During a drought, or just for general water conservation, here are some tips to help you conserve water and make the best use of available water.
If you have not already mulched your plants, do it. Landscape mulch helps limit the amount of water that evaporates from the soil. While organic mulches, such as grass clippings or wood chips, are preferable because they add organic matter to the soil, plastic mulches also limit water evaporation from the soil.
Water in the early morning, before the heat of the day, to limitevaporation and give plants needed moisture to make it through the hot, sunny day.
Place the water where it will do the most good. Sprinklers are NOT efficient for water conservation and getting water to the roots of plants. Much of the water lands on the leaves and evaporates before reaching the ground. The most efficient way to water is slowly and gently at the base of the plants, where the water can soak into the soil.
Consider using a drip or trickle irrigation system that places the water where it is needed most, at the base of the plants. Many inexpensive, easy-to-install systems are available to aid water conservation.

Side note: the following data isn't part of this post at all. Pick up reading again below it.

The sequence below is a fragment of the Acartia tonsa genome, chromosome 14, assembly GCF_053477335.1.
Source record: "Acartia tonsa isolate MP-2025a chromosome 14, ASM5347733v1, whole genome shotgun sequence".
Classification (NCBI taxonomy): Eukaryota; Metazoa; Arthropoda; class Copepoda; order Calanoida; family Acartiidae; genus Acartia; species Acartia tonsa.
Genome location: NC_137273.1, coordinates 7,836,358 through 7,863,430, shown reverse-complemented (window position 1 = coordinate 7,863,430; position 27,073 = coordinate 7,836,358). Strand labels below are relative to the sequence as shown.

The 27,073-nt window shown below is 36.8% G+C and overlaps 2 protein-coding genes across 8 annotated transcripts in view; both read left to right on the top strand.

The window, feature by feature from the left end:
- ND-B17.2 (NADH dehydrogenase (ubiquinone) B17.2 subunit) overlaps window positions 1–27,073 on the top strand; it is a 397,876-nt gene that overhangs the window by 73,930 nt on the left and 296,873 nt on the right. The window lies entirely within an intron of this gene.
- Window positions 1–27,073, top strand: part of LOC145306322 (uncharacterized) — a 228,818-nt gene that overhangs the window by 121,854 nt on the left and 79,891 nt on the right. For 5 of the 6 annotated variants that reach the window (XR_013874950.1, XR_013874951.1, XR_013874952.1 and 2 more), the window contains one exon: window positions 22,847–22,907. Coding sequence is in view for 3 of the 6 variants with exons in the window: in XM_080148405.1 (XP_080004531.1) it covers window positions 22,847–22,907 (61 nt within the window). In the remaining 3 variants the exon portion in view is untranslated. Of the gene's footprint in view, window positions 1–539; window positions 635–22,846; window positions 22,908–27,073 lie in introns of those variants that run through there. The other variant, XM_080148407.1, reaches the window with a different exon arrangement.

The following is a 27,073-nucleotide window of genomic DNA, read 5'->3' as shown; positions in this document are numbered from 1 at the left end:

Give Priority to New Plants
Water those plants that need it most. Newly planted trees, shrubs, and flowers with limited roots systems will most likely suffer first from drought conditions. Give these plants priority if water is scarce. Well-established plants, especially those native to the area, are likely to withstand drought conditions with limited damage.
Use a Rain Barrel
Collect water from downspouts when it rains. Roofs intercept significant amounts of rain. Collecting this runoff into a barrel can help limit the use of city or well water during dry spells.
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